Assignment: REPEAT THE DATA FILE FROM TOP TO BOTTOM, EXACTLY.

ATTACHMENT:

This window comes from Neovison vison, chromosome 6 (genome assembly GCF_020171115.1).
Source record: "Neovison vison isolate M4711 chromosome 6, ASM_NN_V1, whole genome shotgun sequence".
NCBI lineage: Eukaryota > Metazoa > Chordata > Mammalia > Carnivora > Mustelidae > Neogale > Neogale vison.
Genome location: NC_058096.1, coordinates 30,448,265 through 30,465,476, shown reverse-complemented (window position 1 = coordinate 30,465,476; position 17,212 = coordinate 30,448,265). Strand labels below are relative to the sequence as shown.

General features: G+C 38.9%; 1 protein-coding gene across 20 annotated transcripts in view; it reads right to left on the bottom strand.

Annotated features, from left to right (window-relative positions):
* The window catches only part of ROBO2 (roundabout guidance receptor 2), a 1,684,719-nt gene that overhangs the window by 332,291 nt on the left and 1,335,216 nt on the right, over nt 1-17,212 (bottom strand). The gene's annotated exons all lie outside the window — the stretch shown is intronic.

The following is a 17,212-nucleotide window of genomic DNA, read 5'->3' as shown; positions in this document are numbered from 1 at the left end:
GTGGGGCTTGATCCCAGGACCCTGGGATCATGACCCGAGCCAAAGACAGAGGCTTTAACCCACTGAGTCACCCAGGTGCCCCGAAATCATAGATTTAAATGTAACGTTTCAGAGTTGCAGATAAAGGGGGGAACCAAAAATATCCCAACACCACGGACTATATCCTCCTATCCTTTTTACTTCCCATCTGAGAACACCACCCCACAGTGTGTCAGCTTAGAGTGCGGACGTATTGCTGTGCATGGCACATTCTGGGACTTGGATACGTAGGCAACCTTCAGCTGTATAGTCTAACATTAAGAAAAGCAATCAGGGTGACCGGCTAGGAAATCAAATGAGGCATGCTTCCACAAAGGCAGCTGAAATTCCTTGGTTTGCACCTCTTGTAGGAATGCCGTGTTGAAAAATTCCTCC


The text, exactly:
This window comes from Neovison vison, chromosome 6 (genome assembly GCF_020171115.1).
Source record: "Neovison vison isolate M4711 chromosome 6, ASM_NN_V1, whole genome shotgun sequence".
NCBI lineage: Eukaryota > Metazoa > Chordata > Mammalia > Carnivora > Mustelidae > Neogale > Neogale vison.
Genome location: NC_058096.1, coordinates 30,448,265 through 30,465,476, shown reverse-complemented (window position 1 = coordinate 30,465,476; position 17,212 = coordinate 30,448,265). Strand labels below are relative to the sequence as shown.

General features: G+C 38.9%; 1 protein-coding gene across 20 annotated transcripts in view; it reads right to left on the bottom strand.

Annotated features, from left to right (window-relative positions):
* The window catches only part of ROBO2 (roundabout guidance receptor 2), a 1,684,719-nt gene that overhangs the window by 332,291 nt on the left and 1,335,216 nt on the right, over nt 1-17,212 (bottom strand). The gene's annotated exons all lie outside the window — the stretch shown is intronic.

The following is a 17,212-nucleotide window of genomic DNA, read 5'->3' as shown; positions in this document are numbered from 1 at the left end:
GTGGGGCTTGATCCCAGGACCCTGGGATCATGACCCGAGCCAAAGACAGAGGCTTTAACCCACTGAGTCACCCAGGTGCCCCGAAATCATAGATTTAAATGTAACGTTTCAGAGTTGCAGATAAAGGGGGGAACCAAAAATATCCCAACACCACGGACTATATCCTCCTATCCTTTTTACTTCCCATCTGAGAACACCACCCCACAGTGTGTCAGCTTAGAGTGCGGACGTATTGCTGTGCATGGCACATTCTGGGACTTGGATACGTAGGCAACCTTCAGCTGTATAGTCTAACATTAAGAAAAGCAATCAGGGTGACCGGCTAGGAAATCAAATGAGGCATGCTTCCACAAAGGCAGCTGAAATTCCTTGGTTTGCACCTCTTGTAGGAATGCCGTGTTGAAAAATTCCTCC